The Statue of Liberty
As with most every place you visit as a tourist in N.Y. you have to go through security. However, this is the only place we went to that I saw an armed soldier standing guard. Miss Liberty was a gift of friendship from the people of France Oct. 28th 1886 as universal symbol of freedom and democracy. She was dedicated on October 28, 1886 and designated as a National Monument in 1924. A symbolic feature that people cannot see is the broken chain wrapped around the Statue's feet. At the bottom of her robe, there is broken chains that symbolize her free forward movement, symbolizing to the world with her torch the freedom from oppression and servitude.
Ticket prices aren’t too bad, only around $17.00 for adults. You can only get to the Island by the Statue of Liberty & Ellis Island Ferry. Personnel and privet boats are not allowed to dock on the islands.
The line was long and it was another hot day the day we went. Thankfully there were vendors there selling water and ice cream. Once we boarded the Ferry we headed for the upper deck so we could have a clear vision of everything around us. I can’t tell you what an amazing sight it is as you get closer and closer to the Statue. Not to mention the view of the City as well as the Brooklyn Bridge.
Once you dock on the Island you are behind the Statue. As you walk toward her through the court yard there is a table set up with pamphlets and information. There are headphones you can use for an audio tour as well.
The courtyard is beautiful! Along the sides of the courtyard are vendors and on the other side there are white cast iron tables sitting between rows of trees. As you walk around she comes into view and it just stops your heart to be so close to her. You can have your picture taken by photographers and then view them in the gift shop when you’re ready to leave.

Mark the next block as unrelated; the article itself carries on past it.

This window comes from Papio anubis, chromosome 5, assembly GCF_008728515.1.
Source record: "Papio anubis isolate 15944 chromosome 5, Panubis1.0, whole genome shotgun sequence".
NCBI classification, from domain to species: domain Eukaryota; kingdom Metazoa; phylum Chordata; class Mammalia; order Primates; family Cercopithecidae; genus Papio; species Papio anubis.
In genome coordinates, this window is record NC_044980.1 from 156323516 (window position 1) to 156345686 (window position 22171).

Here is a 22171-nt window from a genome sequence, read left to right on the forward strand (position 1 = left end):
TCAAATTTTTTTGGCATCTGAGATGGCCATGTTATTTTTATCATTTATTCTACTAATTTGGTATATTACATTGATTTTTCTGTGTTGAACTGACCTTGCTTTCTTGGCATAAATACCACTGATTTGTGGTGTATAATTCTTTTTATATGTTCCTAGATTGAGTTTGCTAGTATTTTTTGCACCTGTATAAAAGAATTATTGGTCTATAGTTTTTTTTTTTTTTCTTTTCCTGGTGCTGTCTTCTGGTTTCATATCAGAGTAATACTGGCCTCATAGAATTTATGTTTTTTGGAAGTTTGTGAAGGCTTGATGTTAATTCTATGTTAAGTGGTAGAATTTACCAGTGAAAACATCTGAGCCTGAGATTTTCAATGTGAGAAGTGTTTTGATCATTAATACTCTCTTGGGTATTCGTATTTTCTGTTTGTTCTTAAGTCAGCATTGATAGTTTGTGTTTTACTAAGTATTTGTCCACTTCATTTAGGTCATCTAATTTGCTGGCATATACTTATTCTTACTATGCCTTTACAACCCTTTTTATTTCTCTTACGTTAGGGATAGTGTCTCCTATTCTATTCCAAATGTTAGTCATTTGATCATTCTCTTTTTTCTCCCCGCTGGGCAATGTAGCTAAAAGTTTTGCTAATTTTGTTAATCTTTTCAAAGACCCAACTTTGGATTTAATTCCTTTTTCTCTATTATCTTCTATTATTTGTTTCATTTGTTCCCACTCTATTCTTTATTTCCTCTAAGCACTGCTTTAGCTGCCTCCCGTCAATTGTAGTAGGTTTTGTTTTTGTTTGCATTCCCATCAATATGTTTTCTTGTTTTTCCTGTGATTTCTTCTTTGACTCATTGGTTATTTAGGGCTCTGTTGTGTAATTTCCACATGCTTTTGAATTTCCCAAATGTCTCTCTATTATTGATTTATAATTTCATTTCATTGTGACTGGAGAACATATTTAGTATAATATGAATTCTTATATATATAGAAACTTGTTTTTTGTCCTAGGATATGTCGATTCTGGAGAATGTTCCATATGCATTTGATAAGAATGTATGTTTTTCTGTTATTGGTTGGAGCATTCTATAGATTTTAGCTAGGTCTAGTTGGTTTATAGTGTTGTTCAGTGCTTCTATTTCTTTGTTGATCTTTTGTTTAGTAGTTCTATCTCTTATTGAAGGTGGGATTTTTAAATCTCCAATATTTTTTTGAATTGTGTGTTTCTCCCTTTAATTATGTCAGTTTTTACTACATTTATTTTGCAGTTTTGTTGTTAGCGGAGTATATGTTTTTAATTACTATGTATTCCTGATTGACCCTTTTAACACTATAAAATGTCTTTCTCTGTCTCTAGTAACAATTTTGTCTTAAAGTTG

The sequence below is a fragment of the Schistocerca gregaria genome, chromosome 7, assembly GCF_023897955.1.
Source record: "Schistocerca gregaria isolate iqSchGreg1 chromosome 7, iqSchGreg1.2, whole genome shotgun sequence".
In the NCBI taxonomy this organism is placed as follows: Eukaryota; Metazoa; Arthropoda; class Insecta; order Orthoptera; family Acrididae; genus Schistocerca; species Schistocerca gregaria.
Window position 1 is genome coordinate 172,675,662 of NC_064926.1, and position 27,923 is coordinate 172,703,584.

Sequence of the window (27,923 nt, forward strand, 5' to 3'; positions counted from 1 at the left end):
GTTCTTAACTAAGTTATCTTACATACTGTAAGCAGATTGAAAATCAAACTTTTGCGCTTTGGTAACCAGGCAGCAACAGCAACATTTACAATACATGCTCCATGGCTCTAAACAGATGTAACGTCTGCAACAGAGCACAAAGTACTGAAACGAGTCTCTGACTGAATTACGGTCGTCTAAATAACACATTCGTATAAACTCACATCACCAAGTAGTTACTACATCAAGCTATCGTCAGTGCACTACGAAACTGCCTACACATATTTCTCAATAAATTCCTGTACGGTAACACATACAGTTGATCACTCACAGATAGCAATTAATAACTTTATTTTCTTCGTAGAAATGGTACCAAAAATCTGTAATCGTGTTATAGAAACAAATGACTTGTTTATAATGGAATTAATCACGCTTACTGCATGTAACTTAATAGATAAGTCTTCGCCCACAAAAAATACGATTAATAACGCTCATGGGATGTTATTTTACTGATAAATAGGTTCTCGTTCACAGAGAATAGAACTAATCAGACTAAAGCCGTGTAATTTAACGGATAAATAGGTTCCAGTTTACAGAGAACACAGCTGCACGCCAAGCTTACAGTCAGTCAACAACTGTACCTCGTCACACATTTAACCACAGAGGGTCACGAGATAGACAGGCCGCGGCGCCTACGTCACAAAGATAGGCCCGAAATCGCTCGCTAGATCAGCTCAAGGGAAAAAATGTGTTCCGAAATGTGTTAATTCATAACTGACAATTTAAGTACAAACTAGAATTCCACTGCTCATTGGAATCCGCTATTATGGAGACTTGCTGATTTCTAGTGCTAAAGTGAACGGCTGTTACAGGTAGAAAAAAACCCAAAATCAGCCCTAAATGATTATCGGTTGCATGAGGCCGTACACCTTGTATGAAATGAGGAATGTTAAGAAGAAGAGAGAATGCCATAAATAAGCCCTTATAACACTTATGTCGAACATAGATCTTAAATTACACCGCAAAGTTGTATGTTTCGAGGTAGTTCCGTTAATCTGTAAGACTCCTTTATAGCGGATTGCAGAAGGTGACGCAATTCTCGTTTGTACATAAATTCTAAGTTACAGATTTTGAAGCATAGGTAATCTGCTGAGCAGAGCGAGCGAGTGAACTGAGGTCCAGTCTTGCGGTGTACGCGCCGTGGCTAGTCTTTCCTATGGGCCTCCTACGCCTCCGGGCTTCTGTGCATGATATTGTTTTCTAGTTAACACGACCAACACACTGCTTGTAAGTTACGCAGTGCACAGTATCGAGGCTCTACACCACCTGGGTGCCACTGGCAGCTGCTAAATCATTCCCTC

Speaking of the gift shop. I have to admit that I was very disappointed. Of course they have the normal things like shirts, key chains, cups etc. BUT…they were all made in CHINA! I didn’t see one thing there that was made here and I think it is outrageous that souvenirs sold at our national parks and monuments are made in foreign countries. When I think of women & children working in sweatshops making these things for gift shops at, of all places, our nations proudest places it blows my mind. Because of that, the only thing I bought there was the pictures we had taken in front of the Statue. I will treasure that forever! To be there with my boys means more then I could ever say and means more then a mere trinket.
I can’t even begin to tell you the feeling that comes over you while you’re there. To look up at her and realize the reason she’s there is nothing short of humbling. Knowing what happened in the past and the reason the French made this for us is a lesson for us all.
We walked around the entire Island before heading back to the Ferry which would then take us over to Ellis Island. If you ever get the chance to go there don’t turn it down. You won’t regret it.
In my next blog I will tell you about Ellis Island.